With spring around the corner, I’ve been craving lighter foods but ones that still retain the heartiness of winter fare. This frittata is a wonderful option for this transitional time of year. Use the recipe as a base for any combination of vegetables. Little bits and mixtures are perfect.
The rule of thumb is to create a diversity of flavors and textures, adding herbs if you have any on hand, and a representative of the allium family (onion, leek, garlic, shallot, etc). I love how these humble ingredients are elevated to a far fancier status with the addition of eggs and a little milk. This frittata is super versatile – a full proof choice for any meal and a great option for a casual brunch. Make it the night before if that is easier, and warm gently before serving.
The recipe below features a winter combo. In spring, try gently cooked fava beans, English peas, scallions and chives. In summer, a mix of sautéed summer squashes and basil or cilantro will be delicious. The possibilities are endless. Now if only I could convince the kids to love this as much as I do…
All of us eaters are activists, whether we realize it or not. We have a major stake in the kind of food system we support with our food choices.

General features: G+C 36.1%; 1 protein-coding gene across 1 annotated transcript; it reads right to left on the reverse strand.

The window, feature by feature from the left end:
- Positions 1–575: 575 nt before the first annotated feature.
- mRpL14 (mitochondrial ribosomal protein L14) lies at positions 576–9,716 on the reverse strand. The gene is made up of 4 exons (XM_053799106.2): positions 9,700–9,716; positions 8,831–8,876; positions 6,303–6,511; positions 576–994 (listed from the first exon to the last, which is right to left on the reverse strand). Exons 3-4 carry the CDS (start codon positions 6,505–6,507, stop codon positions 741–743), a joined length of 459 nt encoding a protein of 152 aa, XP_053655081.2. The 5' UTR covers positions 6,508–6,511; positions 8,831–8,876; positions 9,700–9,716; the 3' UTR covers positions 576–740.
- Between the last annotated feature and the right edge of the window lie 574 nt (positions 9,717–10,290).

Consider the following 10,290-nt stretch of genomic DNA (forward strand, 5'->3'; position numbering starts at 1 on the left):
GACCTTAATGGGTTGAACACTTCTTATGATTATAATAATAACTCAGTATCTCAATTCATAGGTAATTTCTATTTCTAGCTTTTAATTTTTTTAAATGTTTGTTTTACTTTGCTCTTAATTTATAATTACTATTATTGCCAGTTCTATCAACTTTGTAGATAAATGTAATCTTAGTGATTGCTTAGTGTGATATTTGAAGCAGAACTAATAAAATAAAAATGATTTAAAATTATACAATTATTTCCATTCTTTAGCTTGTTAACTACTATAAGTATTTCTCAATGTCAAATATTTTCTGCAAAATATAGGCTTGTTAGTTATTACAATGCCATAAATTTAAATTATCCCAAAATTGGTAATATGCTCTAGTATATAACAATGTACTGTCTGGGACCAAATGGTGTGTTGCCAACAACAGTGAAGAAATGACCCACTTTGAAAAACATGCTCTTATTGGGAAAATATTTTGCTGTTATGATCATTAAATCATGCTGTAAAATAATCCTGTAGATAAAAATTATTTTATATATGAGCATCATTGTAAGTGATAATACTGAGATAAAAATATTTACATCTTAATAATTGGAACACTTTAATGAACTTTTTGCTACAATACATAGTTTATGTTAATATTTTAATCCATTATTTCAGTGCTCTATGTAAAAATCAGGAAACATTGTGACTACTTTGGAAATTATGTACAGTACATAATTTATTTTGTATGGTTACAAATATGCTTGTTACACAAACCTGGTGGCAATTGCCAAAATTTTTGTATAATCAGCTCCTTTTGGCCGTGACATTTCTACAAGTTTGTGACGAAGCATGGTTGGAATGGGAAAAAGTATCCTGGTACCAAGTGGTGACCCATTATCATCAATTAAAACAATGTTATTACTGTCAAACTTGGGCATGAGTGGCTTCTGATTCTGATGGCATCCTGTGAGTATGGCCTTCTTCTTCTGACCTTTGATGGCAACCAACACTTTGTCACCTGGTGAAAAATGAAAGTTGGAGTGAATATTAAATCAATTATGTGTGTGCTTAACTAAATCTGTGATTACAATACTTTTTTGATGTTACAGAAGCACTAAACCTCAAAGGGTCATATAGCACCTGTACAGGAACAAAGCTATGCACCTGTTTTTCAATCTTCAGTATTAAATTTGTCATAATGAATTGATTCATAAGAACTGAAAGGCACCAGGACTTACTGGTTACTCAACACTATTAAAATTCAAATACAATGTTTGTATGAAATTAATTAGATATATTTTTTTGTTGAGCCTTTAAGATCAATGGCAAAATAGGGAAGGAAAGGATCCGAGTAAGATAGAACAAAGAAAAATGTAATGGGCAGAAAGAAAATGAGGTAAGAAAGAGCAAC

There has been a flurry of activity lately on various food issues, filling my email inbox with alerts on everything ranging from pink slime in school lunches to labeling of genetically engineered foods to ensuring that powerful Monsanto doesn’t tamper with sweet corn. Because there should always be a bit of time dedicated to voicing our support for a healthy, sustainable food system, I wanted to share these with you.
Take a moment today and support the important advocacy efforts below. I know I will!
USDA, STOP USING PINK SLIME IN SCHOOL FOOD
FDA, LABEL GENETICALLY ENGINEERED FOODS
WALMART, SAY NO TO MONSANTO’S SWEET CORN
Have a great weekend!
Our family is addicted to soup, any time of the year. Yet many soups, especially bean and legume varieties, take some advance planning to prepare. Any bit of time savings helps (so does setting up the soup in a slow cooker!), especially for weekday dinners.
The format for preparing most soups is to start with base ingredients like a mirepoix of onions, celery, and carrots or other vegetables, sauteing those to soften, adding spices and herbs, then the beans/vegetables/starch, water/broth and bringing the entire thing to a boil before turning the heat down to a simmer. Lately, I’ve found myself getting impatient with that last part.